"Let’s make science metrics more scientific"
by Prof. Julia Lane
The increased push for accountability in science has led to increasing demand for science metrics. Yet the most common metrics, like the "Journal Impact Factor" or the more recent "Hirsch Index", are deeply flawed. What, however, are the alternatives in a world of science, in which quantitative measures are necessary to assess performance? Finding good answers is critical, since the metrics will profoundly influence the conduct of science.
Julia Lane will discuss the requirements of an internationally consistent rating system for scientific research. She proposes an international strategy for a model that profits scientists, publishers and research funding bodies alike. The Open Researcher and Contributor ID (ORCID) project, in addition to building on new projects, like STAR METRICS http://sites.nationalacademies.org/PGA/fdp/PGA_057189, could serve as starting points.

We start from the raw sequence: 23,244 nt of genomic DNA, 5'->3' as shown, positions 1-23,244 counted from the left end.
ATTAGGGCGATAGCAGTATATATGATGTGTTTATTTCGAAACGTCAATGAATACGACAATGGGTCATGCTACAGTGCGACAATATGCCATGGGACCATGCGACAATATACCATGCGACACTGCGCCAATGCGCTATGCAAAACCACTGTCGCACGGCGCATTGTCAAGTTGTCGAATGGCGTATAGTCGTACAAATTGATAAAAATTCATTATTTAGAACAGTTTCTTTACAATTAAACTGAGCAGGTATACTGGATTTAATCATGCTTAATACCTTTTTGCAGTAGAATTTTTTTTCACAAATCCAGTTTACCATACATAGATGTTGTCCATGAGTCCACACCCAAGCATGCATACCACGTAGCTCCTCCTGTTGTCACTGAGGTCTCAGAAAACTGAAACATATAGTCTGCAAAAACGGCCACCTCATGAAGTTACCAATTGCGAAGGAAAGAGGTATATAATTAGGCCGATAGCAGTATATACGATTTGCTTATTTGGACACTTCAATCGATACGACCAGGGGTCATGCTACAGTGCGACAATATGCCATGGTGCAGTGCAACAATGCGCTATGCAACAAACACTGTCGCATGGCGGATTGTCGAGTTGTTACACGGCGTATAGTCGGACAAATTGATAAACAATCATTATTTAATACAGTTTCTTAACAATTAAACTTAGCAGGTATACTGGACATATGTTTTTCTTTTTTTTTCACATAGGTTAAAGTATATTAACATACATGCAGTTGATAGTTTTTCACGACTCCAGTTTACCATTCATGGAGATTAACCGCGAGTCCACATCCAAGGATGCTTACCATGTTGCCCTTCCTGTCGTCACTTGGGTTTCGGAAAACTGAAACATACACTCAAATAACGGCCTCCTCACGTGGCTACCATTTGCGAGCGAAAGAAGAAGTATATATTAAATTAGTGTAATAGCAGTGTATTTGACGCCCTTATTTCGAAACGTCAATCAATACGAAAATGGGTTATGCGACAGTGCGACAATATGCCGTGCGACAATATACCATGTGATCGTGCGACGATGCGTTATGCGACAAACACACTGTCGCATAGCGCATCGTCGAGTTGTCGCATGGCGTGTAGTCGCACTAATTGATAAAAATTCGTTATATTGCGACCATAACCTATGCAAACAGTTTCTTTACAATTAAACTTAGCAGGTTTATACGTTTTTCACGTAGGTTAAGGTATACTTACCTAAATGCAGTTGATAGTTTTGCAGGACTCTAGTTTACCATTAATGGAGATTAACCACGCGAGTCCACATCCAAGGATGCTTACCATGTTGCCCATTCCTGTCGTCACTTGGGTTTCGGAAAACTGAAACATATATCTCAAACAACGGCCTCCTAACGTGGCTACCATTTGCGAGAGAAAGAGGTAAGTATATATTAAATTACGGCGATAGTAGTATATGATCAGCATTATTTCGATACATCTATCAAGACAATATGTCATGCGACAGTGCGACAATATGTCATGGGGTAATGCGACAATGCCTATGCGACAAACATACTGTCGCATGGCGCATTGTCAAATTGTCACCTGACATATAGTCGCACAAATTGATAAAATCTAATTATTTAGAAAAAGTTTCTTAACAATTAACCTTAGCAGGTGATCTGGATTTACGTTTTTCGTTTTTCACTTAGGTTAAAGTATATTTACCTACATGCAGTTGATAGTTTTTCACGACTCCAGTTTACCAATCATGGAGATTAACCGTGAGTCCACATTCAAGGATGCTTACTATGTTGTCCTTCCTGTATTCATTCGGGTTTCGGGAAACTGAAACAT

One core issue to developing successful metrics is that they must capture the ways in which scientific knowledge is created, disseminated and adopted, ranging beyond publications and citations to include policy advising and teaching, or even the production of blogs and Youtube videos. But probably the most important issue is to develop scientific incentive structures that engage scientists in the exercise of measurement.
Julia Lane is a former Professor of Economics at the American University, an American Statistical Association Fellow, a research Associate of IZA, the Institute for the Study of Labor, and a Program Director at the National Science Foundation.
Let's make science metrics more scientific by Julia Lane
Nature 464, 488-489 (25 March 2010)